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Annual direct medical cost of active systemic lupus erythematosus in five European countries
  1. Andrea Doria1,
  2. Zahir Amoura2,
  3. Ricard Cervera3,
  4. Munther A Khamastha4,
  5. Matthias Schneider5,
  6. Jutta Richter5,
  7. Francis Guillemin6,
  8. Gisela Kobelt7,
  9. Frédérique Maurel8,
  10. Anna Garofano8,
  11. Alessandra Perna9,
  12. Miranda Murray10,
  13. Claude Schmitt11,
  14. Isabelle Boucot12
  1. 1Division of Rheumatology, University of Padova, Padova, Italy
  2. 2Internal Medecine Department, La Pitié Salpétrière Hospital, Paris, France
  3. 3Department of Autoimmune Diseases, Hospital Clínic, Barcelona, Spain
  4. 4Lupus Research Unit, The Rayne Institute, St Thomas’ Hospital, London, UK
  5. 5Department of Endocrinology, Diabetology and Rheumatology, Heinrich Heine University, Düsseldorf, Germany
  6. 6Inserm CIC-EC, Faculty of Medicine, University Hospital, Nancy, Nancy, France
  7. 7Department of Orthopedics, Lund University, Lund, Sweden
  8. 8Health Economics and Outcomes Research, IMS Health, Paris, France
  9. 9Immunology and Hepatitis Centre of Excellence, GlaxoSmithKline, London, UK
  10. 10Access to Medicine Centre of Excellence, GlaxoSmithKline, London, UK
  11. 11Global Health Outcomes, GlaxoSmithKline, London, UK
  12. 12Medical Department, GlaxoSmithKline, Marly-le-Roi, France
  1. Correspondence to Professor Andrea Doria, Division of Rheumatology, University of Padova, Via Giustiniani, 2, Padova 35128, Italy; adoria{at}


Objectives To evaluate the annual direct medical cost of managing adult systemic lupus erythematosus (SLE) patients with active autoantibody positive disease in Europe.

Methods A 2-year, retrospective, multicentre, observational study was conducted in five countries (France, Germany, Italy, Spain and the UK). Data included patients’ characteristics, disease activity and severity, flare assessments and health resource use (eg, laboratory tests, medications, specialist visits and hospitalisations). Costs were assessed from the public payers’ perspective. Cost predictors were estimated by multivariate regression models.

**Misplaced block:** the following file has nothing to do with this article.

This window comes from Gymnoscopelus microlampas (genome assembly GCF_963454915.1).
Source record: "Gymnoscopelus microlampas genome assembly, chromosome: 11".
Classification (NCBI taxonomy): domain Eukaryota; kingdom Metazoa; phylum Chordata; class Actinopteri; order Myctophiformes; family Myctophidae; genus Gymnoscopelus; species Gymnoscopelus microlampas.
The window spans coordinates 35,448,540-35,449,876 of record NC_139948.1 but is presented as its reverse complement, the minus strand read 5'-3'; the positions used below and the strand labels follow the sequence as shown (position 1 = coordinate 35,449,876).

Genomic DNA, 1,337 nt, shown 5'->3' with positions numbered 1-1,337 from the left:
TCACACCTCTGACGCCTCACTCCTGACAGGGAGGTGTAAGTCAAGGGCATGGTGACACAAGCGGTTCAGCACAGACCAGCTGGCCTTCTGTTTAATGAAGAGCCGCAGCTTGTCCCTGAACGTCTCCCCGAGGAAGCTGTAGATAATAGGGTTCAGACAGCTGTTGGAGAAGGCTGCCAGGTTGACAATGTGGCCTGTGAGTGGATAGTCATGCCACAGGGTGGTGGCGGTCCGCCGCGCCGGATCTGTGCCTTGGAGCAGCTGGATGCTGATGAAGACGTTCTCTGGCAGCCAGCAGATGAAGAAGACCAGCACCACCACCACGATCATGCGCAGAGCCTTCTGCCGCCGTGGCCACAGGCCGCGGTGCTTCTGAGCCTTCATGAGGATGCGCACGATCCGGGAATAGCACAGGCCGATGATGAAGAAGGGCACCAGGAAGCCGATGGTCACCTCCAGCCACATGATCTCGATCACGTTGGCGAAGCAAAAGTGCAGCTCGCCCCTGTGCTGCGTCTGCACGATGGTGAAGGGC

Results Thirty-one centres enrolled 427 consecutive eligible patients stratified equally by disease severity. At baseline, mean (SD) age was 44.5 (13.8) years, 90.5% were women and mean (SD) SLE duration was 10.7 (8.0) years. The SELENA-SLEDAI (11.2 vs 5.3) and SLICC/ACR index (1.0 vs 0.7) scores were higher in severe patients. Over the study period, patients experienced on average 1.02 (0.71) flares/year. The mean annual direct medical cost was higher in severe compared to non-severe patients (€4748 vs €2650, p<0.001). Medication costs were €2518 in severe versus €1251 in non-severe patients (p<0.001). Medications represented 53% and 47% of the total cost for severe and non-severe patients, respectively, primarily due to immunosuppressants and biologics. Flares, especially severe flares, were identified as the major cost predictor, with each flare increasing the annual total cost by about €1002 (p<0.001).

Conclusions The annual direct medical cost of SLE patients in Europe is related to disease severity and flares. Medical treatments were the main cost drivers. Severe flares and major organ involvement were identified as important cost predictors.

  • Systemic Lupus Erythematosus
  • Disease Activity
  • Autoantibodies
  • Economic Evaluations
  • Autoimmune Diseases

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